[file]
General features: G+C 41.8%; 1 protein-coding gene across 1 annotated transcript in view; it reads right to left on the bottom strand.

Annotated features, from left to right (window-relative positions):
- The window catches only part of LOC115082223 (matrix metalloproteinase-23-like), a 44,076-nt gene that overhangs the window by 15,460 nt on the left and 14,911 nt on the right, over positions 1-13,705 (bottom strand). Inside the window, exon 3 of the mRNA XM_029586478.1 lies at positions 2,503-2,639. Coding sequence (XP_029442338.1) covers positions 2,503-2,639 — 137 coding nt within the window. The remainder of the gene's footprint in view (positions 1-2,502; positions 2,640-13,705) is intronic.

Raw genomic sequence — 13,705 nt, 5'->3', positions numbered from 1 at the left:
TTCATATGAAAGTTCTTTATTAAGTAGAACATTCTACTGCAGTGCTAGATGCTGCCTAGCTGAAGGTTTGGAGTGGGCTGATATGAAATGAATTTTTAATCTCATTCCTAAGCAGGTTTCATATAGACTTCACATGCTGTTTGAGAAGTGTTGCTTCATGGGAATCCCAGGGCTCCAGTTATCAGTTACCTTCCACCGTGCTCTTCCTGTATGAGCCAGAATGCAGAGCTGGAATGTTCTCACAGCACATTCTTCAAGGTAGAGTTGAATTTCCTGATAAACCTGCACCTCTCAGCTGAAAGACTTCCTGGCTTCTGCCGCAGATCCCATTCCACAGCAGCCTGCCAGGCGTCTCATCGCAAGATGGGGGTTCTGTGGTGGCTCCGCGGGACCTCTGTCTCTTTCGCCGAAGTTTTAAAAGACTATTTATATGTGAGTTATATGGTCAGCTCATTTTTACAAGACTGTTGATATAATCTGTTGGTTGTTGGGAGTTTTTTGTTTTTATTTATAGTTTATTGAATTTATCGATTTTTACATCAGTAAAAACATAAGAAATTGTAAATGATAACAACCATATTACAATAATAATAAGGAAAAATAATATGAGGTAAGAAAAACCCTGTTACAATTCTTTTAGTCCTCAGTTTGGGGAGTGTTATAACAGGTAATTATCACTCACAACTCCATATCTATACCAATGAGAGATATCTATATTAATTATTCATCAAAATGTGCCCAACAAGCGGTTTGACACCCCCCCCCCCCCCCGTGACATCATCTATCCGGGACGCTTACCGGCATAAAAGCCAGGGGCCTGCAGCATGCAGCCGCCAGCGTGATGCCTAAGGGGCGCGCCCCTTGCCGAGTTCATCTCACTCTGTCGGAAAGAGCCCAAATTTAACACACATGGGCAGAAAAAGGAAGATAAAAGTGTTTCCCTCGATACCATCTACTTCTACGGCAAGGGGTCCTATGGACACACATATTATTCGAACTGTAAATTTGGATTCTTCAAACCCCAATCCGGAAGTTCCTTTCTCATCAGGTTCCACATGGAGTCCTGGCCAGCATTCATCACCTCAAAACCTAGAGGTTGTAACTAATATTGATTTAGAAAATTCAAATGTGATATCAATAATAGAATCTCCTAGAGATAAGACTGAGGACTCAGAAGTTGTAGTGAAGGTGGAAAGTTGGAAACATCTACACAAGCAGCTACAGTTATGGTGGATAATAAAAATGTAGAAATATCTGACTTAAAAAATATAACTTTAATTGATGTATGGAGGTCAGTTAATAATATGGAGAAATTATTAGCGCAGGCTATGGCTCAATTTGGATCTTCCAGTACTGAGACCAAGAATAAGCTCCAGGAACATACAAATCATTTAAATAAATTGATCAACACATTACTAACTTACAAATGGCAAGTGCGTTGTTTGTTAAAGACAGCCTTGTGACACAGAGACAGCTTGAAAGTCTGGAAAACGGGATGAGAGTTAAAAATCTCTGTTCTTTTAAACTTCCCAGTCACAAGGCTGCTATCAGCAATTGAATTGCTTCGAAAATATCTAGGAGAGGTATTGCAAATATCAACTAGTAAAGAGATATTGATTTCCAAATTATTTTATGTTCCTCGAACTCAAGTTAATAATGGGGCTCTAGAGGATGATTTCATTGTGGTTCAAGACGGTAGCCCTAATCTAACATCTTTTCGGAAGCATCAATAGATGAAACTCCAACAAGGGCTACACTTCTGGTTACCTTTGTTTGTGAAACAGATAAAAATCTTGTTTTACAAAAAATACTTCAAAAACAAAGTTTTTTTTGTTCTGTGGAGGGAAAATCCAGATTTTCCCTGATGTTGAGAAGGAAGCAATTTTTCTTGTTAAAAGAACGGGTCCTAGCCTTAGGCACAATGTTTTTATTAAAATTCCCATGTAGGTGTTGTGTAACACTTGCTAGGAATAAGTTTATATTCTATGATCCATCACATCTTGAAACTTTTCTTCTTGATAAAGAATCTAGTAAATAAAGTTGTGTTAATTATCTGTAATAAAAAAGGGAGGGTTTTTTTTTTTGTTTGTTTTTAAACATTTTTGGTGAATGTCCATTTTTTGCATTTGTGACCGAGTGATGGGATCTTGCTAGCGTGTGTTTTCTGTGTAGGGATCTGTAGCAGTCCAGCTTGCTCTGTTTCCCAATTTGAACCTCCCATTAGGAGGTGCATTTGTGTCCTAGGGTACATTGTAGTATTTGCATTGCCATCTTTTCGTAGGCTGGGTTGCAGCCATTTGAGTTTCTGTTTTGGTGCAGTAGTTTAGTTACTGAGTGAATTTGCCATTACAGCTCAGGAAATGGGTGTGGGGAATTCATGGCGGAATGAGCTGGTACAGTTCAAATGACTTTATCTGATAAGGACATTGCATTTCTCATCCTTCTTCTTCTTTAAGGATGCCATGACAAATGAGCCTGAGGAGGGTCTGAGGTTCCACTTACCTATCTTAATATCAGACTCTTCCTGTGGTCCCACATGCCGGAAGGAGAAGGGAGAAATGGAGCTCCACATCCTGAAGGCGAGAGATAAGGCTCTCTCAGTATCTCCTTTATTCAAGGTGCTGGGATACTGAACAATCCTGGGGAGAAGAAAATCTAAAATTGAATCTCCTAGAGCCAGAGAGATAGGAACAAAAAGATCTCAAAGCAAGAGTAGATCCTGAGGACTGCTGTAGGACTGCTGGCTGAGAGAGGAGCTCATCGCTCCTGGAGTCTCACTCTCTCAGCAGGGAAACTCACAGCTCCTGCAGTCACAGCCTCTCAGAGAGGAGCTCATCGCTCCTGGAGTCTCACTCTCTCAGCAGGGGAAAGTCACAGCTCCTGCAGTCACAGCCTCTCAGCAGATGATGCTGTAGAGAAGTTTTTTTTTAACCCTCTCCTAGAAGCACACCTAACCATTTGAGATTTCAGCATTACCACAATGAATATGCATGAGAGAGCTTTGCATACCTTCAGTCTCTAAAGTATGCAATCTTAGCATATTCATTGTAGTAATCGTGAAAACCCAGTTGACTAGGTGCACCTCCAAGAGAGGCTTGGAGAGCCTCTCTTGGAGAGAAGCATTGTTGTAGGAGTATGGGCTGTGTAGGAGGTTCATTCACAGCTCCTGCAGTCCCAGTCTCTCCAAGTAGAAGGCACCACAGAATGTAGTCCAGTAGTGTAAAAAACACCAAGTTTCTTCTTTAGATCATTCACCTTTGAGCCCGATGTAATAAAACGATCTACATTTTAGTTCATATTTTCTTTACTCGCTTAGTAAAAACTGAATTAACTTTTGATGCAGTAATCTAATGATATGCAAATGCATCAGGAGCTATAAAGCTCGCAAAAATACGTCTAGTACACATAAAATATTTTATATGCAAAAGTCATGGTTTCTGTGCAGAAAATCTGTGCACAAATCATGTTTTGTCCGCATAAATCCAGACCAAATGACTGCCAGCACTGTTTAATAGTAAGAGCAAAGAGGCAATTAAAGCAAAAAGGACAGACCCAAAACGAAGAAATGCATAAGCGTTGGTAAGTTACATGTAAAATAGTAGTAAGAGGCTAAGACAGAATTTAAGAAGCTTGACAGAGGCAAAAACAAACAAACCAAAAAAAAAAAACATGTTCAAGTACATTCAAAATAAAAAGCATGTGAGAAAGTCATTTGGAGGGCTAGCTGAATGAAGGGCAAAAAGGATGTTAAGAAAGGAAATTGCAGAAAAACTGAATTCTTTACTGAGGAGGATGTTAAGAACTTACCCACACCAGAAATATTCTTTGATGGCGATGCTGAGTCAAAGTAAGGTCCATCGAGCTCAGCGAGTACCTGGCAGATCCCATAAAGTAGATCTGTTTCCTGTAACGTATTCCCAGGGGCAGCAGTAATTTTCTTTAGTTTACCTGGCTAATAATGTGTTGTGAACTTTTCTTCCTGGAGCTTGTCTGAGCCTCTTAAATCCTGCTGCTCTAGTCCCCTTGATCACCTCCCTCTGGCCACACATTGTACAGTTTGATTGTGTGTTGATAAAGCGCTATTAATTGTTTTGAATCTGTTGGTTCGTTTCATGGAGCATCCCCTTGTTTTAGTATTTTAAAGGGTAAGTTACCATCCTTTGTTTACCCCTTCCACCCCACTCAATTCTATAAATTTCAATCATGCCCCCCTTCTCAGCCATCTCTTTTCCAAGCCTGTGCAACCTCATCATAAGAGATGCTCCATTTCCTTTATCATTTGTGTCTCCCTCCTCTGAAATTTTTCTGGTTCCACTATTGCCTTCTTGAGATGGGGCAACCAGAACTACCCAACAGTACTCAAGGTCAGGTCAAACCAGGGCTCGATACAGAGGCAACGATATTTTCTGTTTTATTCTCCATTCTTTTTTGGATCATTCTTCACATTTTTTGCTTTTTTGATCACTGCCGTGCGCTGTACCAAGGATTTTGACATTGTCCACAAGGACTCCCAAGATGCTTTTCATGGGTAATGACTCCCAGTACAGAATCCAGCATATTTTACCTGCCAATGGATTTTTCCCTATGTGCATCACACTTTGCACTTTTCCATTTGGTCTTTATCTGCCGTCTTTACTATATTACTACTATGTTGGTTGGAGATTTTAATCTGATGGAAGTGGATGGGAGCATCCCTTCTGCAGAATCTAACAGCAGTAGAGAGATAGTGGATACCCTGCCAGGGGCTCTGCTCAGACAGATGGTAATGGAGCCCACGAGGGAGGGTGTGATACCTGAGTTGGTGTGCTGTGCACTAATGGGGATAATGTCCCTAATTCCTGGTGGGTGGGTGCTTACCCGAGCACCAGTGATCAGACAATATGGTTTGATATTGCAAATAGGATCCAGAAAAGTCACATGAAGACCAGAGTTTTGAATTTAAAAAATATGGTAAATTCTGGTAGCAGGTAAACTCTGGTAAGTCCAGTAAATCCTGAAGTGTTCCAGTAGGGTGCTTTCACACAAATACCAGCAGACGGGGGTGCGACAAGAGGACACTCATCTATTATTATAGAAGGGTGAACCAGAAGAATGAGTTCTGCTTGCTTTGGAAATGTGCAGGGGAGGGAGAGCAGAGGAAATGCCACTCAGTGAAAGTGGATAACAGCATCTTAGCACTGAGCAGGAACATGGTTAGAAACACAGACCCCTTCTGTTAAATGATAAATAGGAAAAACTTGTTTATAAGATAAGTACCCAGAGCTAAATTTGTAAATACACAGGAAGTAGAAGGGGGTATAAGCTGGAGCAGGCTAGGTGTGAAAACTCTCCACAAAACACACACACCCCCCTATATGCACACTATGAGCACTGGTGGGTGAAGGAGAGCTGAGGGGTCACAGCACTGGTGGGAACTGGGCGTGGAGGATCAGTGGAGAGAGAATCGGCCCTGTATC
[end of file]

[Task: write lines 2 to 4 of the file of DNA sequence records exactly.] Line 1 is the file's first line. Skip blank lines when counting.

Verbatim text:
Annotated features, from left to right (window-relative positions):
- The window catches only part of LOC115082223 (matrix metalloproteinase-23-like), a 44,076-nt gene that overhangs the window by 15,460 nt on the left and 14,911 nt on the right, over positions 1-13,705 (bottom strand). Inside the window, exon 3 of the mRNA XM_029586478.1 lies at positions 2,503-2,639. Coding sequence (XP_029442338.1) covers positions 2,503-2,639 — 137 coding nt within the window. The remainder of the gene's footprint in view (positions 1-2,502; positions 2,640-13,705) is intronic.

Raw genomic sequence — 13,705 nt, 5'->3', positions numbered from 1 at the left: